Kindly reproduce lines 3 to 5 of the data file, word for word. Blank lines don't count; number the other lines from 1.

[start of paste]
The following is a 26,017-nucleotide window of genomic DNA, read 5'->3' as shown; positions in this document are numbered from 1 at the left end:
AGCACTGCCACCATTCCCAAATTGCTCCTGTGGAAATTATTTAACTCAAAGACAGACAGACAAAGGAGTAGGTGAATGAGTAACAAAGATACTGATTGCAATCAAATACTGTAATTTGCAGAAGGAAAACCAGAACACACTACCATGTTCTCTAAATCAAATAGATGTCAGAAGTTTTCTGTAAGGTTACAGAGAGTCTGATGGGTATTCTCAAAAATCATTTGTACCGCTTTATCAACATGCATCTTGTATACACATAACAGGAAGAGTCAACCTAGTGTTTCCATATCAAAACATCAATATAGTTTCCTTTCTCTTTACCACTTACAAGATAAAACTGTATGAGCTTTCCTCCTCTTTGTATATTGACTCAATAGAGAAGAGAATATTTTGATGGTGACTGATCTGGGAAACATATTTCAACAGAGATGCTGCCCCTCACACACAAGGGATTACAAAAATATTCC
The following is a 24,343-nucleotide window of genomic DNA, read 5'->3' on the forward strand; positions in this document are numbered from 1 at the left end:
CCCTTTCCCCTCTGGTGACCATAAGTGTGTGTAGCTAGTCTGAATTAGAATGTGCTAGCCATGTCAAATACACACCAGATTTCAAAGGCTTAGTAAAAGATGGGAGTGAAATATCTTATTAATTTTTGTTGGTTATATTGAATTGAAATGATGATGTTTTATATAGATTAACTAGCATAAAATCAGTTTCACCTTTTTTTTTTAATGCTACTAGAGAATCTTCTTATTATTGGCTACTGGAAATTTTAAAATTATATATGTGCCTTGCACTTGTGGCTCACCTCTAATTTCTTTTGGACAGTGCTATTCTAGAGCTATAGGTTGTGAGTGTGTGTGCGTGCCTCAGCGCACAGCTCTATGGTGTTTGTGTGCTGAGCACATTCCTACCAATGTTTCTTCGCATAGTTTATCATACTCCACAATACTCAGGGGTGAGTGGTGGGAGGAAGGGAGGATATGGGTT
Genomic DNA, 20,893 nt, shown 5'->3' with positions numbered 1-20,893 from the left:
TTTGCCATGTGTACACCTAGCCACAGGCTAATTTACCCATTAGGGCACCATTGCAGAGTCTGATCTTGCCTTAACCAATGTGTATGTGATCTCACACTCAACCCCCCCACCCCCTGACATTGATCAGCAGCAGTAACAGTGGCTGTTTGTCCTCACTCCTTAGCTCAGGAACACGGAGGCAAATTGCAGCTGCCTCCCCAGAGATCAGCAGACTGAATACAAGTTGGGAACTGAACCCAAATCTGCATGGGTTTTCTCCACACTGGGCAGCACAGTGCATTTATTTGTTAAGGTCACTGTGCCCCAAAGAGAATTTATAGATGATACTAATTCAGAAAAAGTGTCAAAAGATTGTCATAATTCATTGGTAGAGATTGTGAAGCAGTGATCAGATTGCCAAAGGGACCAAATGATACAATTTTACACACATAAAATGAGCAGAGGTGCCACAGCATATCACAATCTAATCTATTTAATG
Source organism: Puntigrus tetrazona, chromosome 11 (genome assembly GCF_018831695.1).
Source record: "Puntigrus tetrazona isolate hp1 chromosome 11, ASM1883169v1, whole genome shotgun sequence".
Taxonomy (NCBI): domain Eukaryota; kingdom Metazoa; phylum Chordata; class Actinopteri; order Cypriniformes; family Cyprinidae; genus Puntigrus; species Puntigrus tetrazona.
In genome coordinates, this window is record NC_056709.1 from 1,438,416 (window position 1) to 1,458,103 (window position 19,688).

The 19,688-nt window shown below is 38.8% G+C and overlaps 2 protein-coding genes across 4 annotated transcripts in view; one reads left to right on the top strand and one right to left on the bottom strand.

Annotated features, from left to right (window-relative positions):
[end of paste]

The following is a 24,343-nucleotide window of genomic DNA, read 5'->3' on the forward strand; positions in this document are numbered from 1 at the left end:
CCCTTTCCCCTCTGGTGACCATAAGTGTGTGTAGCTAGTCTGAATTAGAATGTGCTAGCCATGTCAAATACACACCAGATTTCAAAGGCTTAGTAAAAGATGGGAGTGAAATATCTTATTAATTTTTGTTGGTTATATTGAATTGAAATGATGATGTTTTATATAGATTAACTAGCATAAAATCAGTTTCACCTTTTTTTTTTAATGCTACTAGAGAATCTTCTTATTATTGGCTACTGGAAATTTTAAAATTATATATGTGCCTTGCACTTGTGGCTCACCTCTAATTTCTTTTGGACAGTGCTATTCTAGAGCTATAGGTTGTGAGTGTGTGTGCGTGCCTCAGCGCACAGCTCTATGGTGTTTGTGTGCTGAGCACATTCCTACCAATGTTTCTTCGCATAGTTTATCATACTCCACAATACTCAGGGGTGAGTGGTGGGAGGAAGGGAGGATATGGGTT
Genomic DNA, 20,893 nt, shown 5'->3' with positions numbered 1-20,893 from the left: